It’s hard to get regular pentagons, regular star pentagons, regular decagons, and related polygons to tessellate the plane while maintaining radial symmetry. This is my latest attempt.
When the topic of labels for belief systems, life philosophies, and the like comes up, I find that I tend to become uncomfortable with labels which are also used by, well, anyone else. For this reason, I’ve named my own system “attempted orthoism,” which I will now try to explain.
First, I’ll deal with that elephant in the room: the Creator of the Universe, by any name. Does such an entity exist? Well, I simply don’t know, but I also realize that this could change. If there is a deity, and that entity chooses to make evidence of his/her/its existence known to me, I’ll pay attention to the evidence, and see where it leads me. This is, to me, given my present state, the only position that makes sense.
“Ortho-,” as a prefix, can mean “right” (as in a right angle), or “correct,” either one. The suffix “-ism” is used in words such as Catholicism, capitalism, materialism, socialism, Communism, Hinduism, etc. — the “-isms” are simply systems of belief and/or thought. The meaning of “attempted” is obvious, so if you put it all together, here’s what it means: I simply attempt to be correct. Less formally, I try do the right thing, in the various situations I encounter in life.
These are some of the features of attempted orthoism:
- The desire to hold positions on various issues which are correct.
- The desire to do the ethical thing in all situations.
- Honesty. Lies are not helpful in any effort to be correct.
- The willingness to admit it when I do not know something, once I realize that I do not know it.
- The refusal to reject the possibility that supernatural entities exist, in the absence of empirical evidence for their non-existence.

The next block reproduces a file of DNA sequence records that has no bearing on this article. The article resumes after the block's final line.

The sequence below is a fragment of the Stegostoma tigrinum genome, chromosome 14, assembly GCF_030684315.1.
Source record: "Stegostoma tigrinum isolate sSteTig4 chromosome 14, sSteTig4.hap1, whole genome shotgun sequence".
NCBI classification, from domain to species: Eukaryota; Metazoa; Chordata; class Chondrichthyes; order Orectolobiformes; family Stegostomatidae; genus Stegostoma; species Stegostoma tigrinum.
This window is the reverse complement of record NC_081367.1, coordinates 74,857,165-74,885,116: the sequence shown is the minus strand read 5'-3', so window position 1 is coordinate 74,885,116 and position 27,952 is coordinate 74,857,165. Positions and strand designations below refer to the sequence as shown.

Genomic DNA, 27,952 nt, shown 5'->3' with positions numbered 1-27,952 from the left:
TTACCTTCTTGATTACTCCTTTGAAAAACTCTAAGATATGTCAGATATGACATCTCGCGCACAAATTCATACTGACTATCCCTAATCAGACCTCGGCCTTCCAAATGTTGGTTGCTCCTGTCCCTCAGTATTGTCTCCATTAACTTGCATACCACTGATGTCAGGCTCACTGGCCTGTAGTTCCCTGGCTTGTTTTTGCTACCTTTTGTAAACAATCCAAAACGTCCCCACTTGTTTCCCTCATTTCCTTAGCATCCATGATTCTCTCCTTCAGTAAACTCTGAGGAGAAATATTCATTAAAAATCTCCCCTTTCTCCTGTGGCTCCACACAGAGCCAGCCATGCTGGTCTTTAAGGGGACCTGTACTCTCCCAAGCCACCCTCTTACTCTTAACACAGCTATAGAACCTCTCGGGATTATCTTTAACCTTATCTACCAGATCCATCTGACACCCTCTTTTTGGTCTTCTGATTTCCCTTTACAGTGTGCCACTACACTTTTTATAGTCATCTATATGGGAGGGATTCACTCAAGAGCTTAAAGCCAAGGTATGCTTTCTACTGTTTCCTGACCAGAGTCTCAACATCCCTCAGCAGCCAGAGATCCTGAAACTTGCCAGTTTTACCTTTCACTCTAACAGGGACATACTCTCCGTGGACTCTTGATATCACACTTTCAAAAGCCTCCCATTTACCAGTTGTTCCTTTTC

- The inability to embrace a belief in any supernatural entity, as long as no compelling, empirical evidence is found that such a being does exist.
- Respect of the rights of others peacably disagree, on these or other issues.
- Maintaining high standards for evidence, and acceptance of principles. This means using and testing hypotheses, reasoning logically, and guarding myself from error with a mental shield: my skepticism. To prove something to me, a mathematical proof would be an excellent approach. If you simply want me to accept that something happens provisionally, until and unless new evidence arises to disprove it, then the scientific method is the way to go. I place a premium on logic, and reasonable arguments.
- Refusal to accept emotional arguments, or arguments from authority, for the simple reason that such methods so often lead to serious error.
- Re-testing previously-accepted principles, for we can all fool ourselves better than anyone else.
- Reservation of the right to question anything and/or anyone.
This is not a complete list. Attempted orthoism is a work in progress.